8:00 rolled around quickly, and the Olympic men took off for the swim first. The results show that only 18 women did the Olympic distance, so our wave start was nice and small. The water was around 68 degrees, which must have been perfect for me because I didn’t even think about it after I got in the water. The picture below shows that the water wasn’t rough, but it was still wavier than I was used to.

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I was a bit thrown off as I bounced around in the water. It was wavy enough that it would have been fun to play in, but it was more challenging than swimming in the nice, flat water that I’m used to. I didn’t swallow any water or freak out, but I did stop to do breaststroke a couple times when I wanted to recompose myself. I rounded the last buoy on the way out and realized I had to look directly at the sun on the way back in. That made it really hard to spot the next buoy. I stopped to tread water for a minute as I shielded my eyes and tried to figure out where to go. A guy stopped and pointed out where he thought we should go. I headed that direction and eventually I was able to spot the remaining buoys. I didn’t think about the waves as much on the way back in, so it was probably more beneficial on the way in versus the way out. This swim was only 1000m rather than the typical 1500m you usually find in an Olympic race. I finished in 20:50 and ran from the beach into transition.

I was surprised when one of the volunteers told me I was among the first few women. I didn’t feel like I’d had that strong of a swim! He also let me know when I lost a place or two as I took too long in transition though, haha. Looking back at my last two wetsuit swims, my transition time was actually a little faster this time, but still not great at 3:07. I didn’t struggle as much as I usually do, but I guess I’m just always a bit slow.

The bike ride was nice, with most of it being fairly flat and a few rolling hills mixed in here and there. The beginning of the ride took us past some houses along tree-lined roads with very little vehicle traffic. There was a pretty stretch along Hamlin Lake where I enjoyed looking at the waterfront cottages. Through that point, I saw a few people ahead of me at times, but I was mostly on my own. Then I reached a stretch where we had to do a little out and back, and that’s when I finally got to see other people. From there, we rode up toward the state park before turning around and heading back to town. That was easily one of the highlights of the race. I loved riding with sand dunes on either side of the road and getting glimpses of Lake Michigan at times.

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A view of the bike route from Google Maps

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This stretch of the bike course was absolutely gorgeous

Because the sprint, super sprint, and Olympic races all rode that portion, I got to see a lot more people. I felt like I was flying along easily on the way up to the park. I actually hit 20 mph for a few miles, which is especially fast for me. When I reached the turnaround point, I quickly realized why I’d felt so great. I went from 20 mph down to 15-16 mph as I rode back against the wind. On the way up, I was loving the view and kept smiling at people as they rode the opposite direction. Now I wondered if they’d really been smiling back at me or if they’d actually been grimacing! It was definitely more of a struggle fighting the wind, but I kept telling myself to appreciate the view. I finished the 40K ride in 1:23:48, which is an average of 17.8 mph. It’s a couple minutes faster than I’ve typically covered the distance, so I’m sure those wind-aided miles must have really helped.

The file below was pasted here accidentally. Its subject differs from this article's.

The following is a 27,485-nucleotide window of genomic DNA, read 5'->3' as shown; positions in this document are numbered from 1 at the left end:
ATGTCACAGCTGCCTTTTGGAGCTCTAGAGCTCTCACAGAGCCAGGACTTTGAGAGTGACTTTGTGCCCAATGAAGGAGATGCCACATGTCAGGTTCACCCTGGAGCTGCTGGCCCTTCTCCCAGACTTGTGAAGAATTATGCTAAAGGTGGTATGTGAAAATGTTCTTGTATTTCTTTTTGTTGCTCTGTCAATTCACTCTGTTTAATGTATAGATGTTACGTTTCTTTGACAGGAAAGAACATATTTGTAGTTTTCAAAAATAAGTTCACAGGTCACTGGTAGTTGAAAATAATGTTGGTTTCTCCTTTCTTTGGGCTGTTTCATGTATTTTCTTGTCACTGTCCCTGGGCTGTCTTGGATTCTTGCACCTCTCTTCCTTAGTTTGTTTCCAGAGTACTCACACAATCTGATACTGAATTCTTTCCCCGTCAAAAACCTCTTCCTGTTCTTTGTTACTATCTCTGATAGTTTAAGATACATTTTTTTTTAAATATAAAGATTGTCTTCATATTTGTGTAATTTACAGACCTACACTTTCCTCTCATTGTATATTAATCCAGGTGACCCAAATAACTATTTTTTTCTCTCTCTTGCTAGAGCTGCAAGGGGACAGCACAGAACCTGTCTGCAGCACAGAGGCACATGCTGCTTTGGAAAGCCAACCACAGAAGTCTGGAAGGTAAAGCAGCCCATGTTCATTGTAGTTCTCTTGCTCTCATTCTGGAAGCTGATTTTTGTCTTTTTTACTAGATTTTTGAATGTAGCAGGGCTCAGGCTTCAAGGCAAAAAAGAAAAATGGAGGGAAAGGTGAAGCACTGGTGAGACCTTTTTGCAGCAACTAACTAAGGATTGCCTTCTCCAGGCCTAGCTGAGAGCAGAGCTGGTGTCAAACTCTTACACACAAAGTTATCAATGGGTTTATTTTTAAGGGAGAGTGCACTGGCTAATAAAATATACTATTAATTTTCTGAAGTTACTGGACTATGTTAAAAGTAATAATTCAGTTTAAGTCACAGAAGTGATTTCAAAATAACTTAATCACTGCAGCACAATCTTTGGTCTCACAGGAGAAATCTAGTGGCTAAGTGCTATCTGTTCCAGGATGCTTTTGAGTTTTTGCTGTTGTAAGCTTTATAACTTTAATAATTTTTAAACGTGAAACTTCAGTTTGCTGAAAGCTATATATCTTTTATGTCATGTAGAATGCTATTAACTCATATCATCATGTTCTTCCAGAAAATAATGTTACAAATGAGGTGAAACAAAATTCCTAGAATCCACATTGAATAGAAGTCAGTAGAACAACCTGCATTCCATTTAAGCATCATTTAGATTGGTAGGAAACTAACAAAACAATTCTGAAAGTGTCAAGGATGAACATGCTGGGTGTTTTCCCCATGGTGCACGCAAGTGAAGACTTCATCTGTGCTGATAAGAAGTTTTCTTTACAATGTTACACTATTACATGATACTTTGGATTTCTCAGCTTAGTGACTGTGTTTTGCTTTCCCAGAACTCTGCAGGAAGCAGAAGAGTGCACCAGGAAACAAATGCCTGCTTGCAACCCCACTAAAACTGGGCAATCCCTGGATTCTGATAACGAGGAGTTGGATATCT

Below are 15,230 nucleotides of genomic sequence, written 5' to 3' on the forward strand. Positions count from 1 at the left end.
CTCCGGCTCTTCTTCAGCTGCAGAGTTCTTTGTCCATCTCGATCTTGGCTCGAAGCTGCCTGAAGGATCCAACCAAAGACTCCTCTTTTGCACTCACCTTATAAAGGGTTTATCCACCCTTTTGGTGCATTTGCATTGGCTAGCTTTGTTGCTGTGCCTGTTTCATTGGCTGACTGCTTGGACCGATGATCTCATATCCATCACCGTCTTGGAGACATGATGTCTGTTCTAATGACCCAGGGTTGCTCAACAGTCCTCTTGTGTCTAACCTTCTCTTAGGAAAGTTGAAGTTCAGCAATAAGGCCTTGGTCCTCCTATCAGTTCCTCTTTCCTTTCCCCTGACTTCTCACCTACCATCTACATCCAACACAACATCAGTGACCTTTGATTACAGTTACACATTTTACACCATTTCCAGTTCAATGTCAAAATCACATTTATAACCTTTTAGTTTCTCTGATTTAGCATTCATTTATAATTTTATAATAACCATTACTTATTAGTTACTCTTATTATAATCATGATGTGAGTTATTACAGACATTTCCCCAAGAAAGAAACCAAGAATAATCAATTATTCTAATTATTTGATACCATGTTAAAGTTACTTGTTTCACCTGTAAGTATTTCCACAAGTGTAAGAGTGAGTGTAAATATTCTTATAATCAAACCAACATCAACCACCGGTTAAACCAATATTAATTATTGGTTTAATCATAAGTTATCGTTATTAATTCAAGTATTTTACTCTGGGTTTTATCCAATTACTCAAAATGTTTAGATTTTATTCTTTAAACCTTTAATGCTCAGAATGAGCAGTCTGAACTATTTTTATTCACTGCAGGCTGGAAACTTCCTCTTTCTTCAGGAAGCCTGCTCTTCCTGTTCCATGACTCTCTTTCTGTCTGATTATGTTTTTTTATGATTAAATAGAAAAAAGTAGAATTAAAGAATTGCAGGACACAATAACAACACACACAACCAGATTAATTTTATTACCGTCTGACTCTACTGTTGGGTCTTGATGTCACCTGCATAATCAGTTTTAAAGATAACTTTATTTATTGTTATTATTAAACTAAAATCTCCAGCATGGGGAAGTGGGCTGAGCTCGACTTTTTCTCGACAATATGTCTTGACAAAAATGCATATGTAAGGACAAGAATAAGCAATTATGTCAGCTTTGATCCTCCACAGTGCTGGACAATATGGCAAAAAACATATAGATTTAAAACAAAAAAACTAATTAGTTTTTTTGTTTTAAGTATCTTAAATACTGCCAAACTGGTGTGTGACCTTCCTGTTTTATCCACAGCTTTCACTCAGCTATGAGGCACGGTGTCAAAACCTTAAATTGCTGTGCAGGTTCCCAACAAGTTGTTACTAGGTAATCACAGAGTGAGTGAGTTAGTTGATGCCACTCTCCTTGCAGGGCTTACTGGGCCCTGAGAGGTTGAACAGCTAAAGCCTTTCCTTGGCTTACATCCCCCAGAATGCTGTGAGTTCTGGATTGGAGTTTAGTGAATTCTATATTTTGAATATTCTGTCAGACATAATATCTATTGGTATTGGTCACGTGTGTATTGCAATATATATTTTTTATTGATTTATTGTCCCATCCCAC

I flew through the second transition in 32 seconds and felt the challenge of adjusting my legs to running. Like the bike ride, the first stretch of the run course was the same for all of the events, so there were plenty of people. It was around a mile and a half before the Olympic athletes branched off into a campground and park. Half of our race was along mostly paved paths in the woods. It was peaceful, pretty, and flat. We did quite a bit of winding around, and one portion sent us through a neighborhood briefly. When we got back out to the main road, it was a straight shot back to the finish for the last mile and a half or so. I felt pretty good during this run, though I was working pretty hard and breathing heavily at times. I finished the 10K run in 45:50, which is an average of 7:23 per mile. My final time was 2:34:04.

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Based on how I felt for a couple minutes after the run, I knew I’d pushed pretty hard. My watch had the run course short, but winding through the woods probably threw it off. I’d like to believe the course was accurate and that I did actually run that fast, because it’s the fastest I’ve run 10K in a couple years. My run was also a 3-minute improvement over my Olympic tri 10K time from a month ago, so I was pretty excited.

I was also excited by the post-race food – waffles! They also had watermelon, bananas, Blow Pops, trail mix, and fruit chews.

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I killed some time before the awards, which I needed to stick around for because I placed first in my age group! The top two women in my group were overall winners, so that bumped me to the top. There were only 18 women total, but I placed 5th, so I was pretty happy about that. 3 Disciplines had really nice awards. Large lighthouses for overall winners and smaller lighthouses for age group winners. It’s definitely a cool and unique award.

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After I received my award, I made another stop at House of Flavors before heading out of town. I figured I had worked hard enough to deserve a couple scoops of Michigan pothole ice cream, which is SO good.